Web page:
Responsiveness is the firms willingness to help customer and provide
prompt service
Assurance is knowledge and courtesy of employees and their ability to
inspire trust and confidence
Empathy is caring and individualized attention paid to customers

The five dimensions of SERVQUAL


(Click to enlarge)

SERVQUALS 22 QUESTIONS
When the SERVQUAL model was originally developed and researched it consisted
of 22 questions (as also discussed on this website) under the five RATER
dimensions. Like any piece of academic research, there is always debate and
modifications over time of the appropriate factors/questions to use. Please keep in
mind that 97 factors were originally considered and only the ones that were helpful
(able to discriminate between firms) remained in the model.
This study initially looked at four different service industries, namely, banking, credit
cards, repairs and maintenance, and telephone companies.

SERVQUALs Two Parts of the Questionnaire


The SERVQUAL questionnaire is split into two main sections:

1. Respondents are asked about their expectations of the ideal service firm in that
service category.
In this case, the questions would be reworded to state a particular industry, such as
banking, or hotels, or education. There is no reference to a specific firm at this stage;
instead respondents are asked about the ideal firm to deal with.
This is done to frame expectations for that service category and to establish a
benchmark for comparison. By working through the RATER elements, it can be seen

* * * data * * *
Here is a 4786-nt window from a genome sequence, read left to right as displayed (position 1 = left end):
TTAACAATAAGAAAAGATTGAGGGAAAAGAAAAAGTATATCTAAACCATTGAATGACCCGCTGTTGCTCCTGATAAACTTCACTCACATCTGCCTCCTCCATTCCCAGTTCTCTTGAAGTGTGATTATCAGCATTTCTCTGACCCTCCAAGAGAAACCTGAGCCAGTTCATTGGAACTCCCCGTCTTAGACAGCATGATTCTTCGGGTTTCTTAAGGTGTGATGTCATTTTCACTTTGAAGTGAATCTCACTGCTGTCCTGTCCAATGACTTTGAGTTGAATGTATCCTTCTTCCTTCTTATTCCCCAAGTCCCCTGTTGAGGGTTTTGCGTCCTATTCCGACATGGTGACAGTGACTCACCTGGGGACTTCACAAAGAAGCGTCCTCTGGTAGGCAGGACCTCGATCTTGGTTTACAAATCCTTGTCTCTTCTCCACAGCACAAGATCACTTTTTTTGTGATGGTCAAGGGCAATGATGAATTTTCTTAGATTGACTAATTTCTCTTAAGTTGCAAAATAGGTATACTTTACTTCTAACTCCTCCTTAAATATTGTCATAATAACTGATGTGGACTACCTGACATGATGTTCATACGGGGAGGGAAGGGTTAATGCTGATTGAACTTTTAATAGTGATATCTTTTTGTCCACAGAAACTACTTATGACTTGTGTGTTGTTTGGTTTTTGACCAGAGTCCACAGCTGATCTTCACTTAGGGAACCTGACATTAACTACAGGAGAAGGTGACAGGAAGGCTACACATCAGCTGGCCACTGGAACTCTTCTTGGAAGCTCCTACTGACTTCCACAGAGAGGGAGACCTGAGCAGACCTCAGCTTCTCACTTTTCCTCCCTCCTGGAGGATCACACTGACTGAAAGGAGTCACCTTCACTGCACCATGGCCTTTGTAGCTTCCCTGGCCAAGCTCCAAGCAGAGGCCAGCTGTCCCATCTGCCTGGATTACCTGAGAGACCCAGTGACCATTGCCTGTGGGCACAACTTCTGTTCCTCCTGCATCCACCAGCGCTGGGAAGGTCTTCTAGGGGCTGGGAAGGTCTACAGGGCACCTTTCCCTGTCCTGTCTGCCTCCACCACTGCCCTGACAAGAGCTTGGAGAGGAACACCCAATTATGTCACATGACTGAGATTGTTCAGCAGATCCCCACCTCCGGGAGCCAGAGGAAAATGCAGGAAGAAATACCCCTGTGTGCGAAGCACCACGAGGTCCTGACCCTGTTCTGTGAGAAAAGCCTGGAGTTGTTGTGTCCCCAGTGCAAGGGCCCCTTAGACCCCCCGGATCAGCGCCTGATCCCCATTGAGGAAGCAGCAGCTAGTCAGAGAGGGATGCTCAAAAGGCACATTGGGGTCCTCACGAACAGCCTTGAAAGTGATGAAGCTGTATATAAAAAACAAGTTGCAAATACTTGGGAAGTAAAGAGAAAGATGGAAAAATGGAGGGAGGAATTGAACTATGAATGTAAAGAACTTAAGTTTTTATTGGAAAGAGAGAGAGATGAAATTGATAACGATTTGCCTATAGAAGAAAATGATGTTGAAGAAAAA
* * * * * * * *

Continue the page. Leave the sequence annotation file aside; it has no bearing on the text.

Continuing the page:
that there would be significant differences in expectations across service industries.
For example, for banking firms, assurance would be important, for medical firms,
empathy would be important, and for hotels, tangibles would be important.

2. Respondents are then asked about the service quality delivery of specific firms in
that industry.
This approach provides the researcher with:

A comparison of perceived service quality levels between competing firms,


The difference between expected and delivered service quality for each firm,
and
The ability to drill down to the 22 questions to determine where a specific firm
is performing above/below expectations or competitor quality levels.

Role of customers in service delivery


Service delivery for customers can be seen in a factory. The place the service is
produced and is consumed interacting with the employees and other
customers. E.g in a classroom or in a training situation, students (customers) are
sitting in the factory interacting with the instructor and other students as they
consume the educational services.